People run at a protest as barricades burn during a storm in Harare, Zimbabwe, January 14 2019. Picture: REUTERS/PHILIMON BULAWAYO
People run at a protest as barricades burn during a storm in Harare, Zimbabwe, January 14 2019. Picture: REUTERS/PHILIMON BULAWAYO
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Could there be a bigger symbol of how out of touch Zimbabwe’s not-so-new president is, than the fact that, while the country was in flames, he opted to go on a state visit to Moscow. 

While President Emmerson Mnangagwa, who took office more than a year ago after a disputed and violence-marred election, was in Russia ostensibly to seek loans to help revive the economy, there was no indication from his Russian counterpart that such help will be forthcoming.

It remains to be seen whether the president will stick to his itinerary, which is due to finish at the World Economic Forum in Davos, Switzerland, or whether he will attempt to show Zimbabweans he’s not completely insensitive to their suffering by returning home to help solve the mess he created when he announced a 150% hike in the fuel price last Saturday.

A man who made his name as Robert Mugabe’s enforcer during much of the former president’s 37-year reign was hardly going to inspire confidence as a great reformer, but there was at least some hope that there would be a new era of political and economic pragmatism.

It’s more of the same for ordinary people — fuel shortages, a lack of foreign exchange, shops running empty, surging inflation and an increasingly oppressive government. 

But the hope of a new dawn was quickly dashed when the campaign for the July elections descended into violence and the opposition Movement for Democratic Change (MDC) refused to recognise Mnangagwa’s victory, charging that the electoral commission had collaborated in fraud.  

A court challenge of the result was marred by allegations that the country’s authorities were playing dirty, with SA lawyers representing the MDC being kicked out of the country, before being allowed back as mere advisers.

It wasn’t a good start for the former spy chief who had hoped the elections, held in relatively peaceful conditions, would give him the legitimacy, both from the electorate and the international community, needed to attract investors back to the country and help to start fixing the economy that went to ruin during the latter part of Mugabe’s rule.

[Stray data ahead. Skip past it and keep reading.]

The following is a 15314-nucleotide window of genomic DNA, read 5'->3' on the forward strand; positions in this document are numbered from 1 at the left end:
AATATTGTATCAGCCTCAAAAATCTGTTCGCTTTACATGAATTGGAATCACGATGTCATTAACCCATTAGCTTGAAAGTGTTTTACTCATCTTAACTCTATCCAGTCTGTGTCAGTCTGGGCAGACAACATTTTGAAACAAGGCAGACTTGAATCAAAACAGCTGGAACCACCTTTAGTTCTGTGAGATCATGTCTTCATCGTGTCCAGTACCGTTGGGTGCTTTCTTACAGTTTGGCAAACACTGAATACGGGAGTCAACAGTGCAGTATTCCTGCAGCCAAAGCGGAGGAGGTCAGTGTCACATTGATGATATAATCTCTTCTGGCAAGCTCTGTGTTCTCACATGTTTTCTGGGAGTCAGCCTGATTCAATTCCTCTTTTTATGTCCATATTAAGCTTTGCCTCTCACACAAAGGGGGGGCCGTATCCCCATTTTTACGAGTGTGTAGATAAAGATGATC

The outbreak of violence that saw soldiers shoot at opposition demonstrators, killing  six people just two days after the vote, which ironically had been seen as acceptable by international observers, put paid to any hope that the country was entering a new era of peaceful political engagement.

Senior MDC leaders were detained, with former finance minister Tendai Biti fleeing to Zambia, from where he was controversially deported back to Zimbabwe.

Even those sceptical about Mnangagwa’s credentials and intentions had grudgingly accepted the rise of the man, known as the Crocodile due to his alleged political cunning, in the hope it would at least lead to a departure from Mugabe’s disastrous economic policies. Unfortunately for the people of Zimbabwe, there was no economic new dawn either and the increase in fuel prices at the weekend was just the last straw, sparking a new wave of protests, which by Tuesday afternoon had led to five deaths.

It’s more of the same for ordinary people — fuel shortages, a lack of foreign exchange, shops running empty, surging inflation and an increasingly oppressive government. 

It’s more than a little concerning that the home page of SA’s department of international  relations & co-operation contains no mention of the crisis unfolding on our doorstep. It’s a good thing then that Biti has appealed to the country’s conscience and self-interest. After all, SA is the country that will feel the fallout most from any humanitarian crisis that forces a significant number of Zimbabweans to leave their country.

Former president Thabo Mbeki’s policy of “quiet diplomacy”, pursued as Mugabe systematically undermined democracy and the rule of law in Zimbabwe, will forever be a stain on this country. All it achieved was a government of unity that bought Mugabe time so he could continue his oppressive rule. By most accounts, the MDC won that election then. 

SA and its regional partners should have insisted that Mugabe go and the will of the people be respected.

President Cyril Ramaphosa should heed Biti’s call and play a prominent role in seeking a solution to the crisis in Zimbabwe before it spirals completely out of control. That he met MDC leader Nelson Chamisa two weeks ago is to be welcomed.

SA likes to think of itself as a leader in the region, and it’s time it starts to act like one.